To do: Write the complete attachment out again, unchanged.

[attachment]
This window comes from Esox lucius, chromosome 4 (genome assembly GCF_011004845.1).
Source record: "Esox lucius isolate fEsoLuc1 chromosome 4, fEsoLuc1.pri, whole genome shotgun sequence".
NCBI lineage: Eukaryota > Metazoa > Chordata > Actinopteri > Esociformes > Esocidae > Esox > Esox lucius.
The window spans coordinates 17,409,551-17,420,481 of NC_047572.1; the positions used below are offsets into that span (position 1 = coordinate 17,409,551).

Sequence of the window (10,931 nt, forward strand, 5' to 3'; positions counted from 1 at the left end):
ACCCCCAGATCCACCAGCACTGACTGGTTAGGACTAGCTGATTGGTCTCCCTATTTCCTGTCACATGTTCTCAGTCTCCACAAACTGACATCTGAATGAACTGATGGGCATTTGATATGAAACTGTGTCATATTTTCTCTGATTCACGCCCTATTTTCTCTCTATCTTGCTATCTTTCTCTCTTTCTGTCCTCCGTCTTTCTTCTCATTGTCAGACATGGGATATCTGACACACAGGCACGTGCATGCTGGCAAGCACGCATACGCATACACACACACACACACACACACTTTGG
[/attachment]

This window comes from Esox lucius, chromosome 4 (genome assembly GCF_011004845.1).
Source record: "Esox lucius isolate fEsoLuc1 chromosome 4, fEsoLuc1.pri, whole genome shotgun sequence".
NCBI lineage: Eukaryota > Metazoa > Chordata > Actinopteri > Esociformes > Esocidae > Esox > Esox lucius.
The window spans coordinates 17,409,551-17,420,481 of NC_047572.1; the positions used below are offsets into that span (position 1 = coordinate 17,409,551).

Sequence of the window (10,931 nt, forward strand, 5' to 3'; positions counted from 1 at the left end):
ACCCCCAGATCCACCAGCACTGACTGGTTAGGACTAGCTGATTGGTCTCCCTATTTCCTGTCACATGTTCTCAGTCTCCACAAACTGACATCTGAATGAACTGATGGGCATTTGATATGAAACTGTGTCATATTTTCTCTGATTCACGCCCTATTTTCTCTCTATCTTGCTATCTTTCTCTCTTTCTGTCCTCCGTCTTTCTTCTCATTGTCAGACATGGGATATCTGACACACAGGCACGTGCATGCTGGCAAGCACGCATACGCATACACACACACACACACACACACTTTGG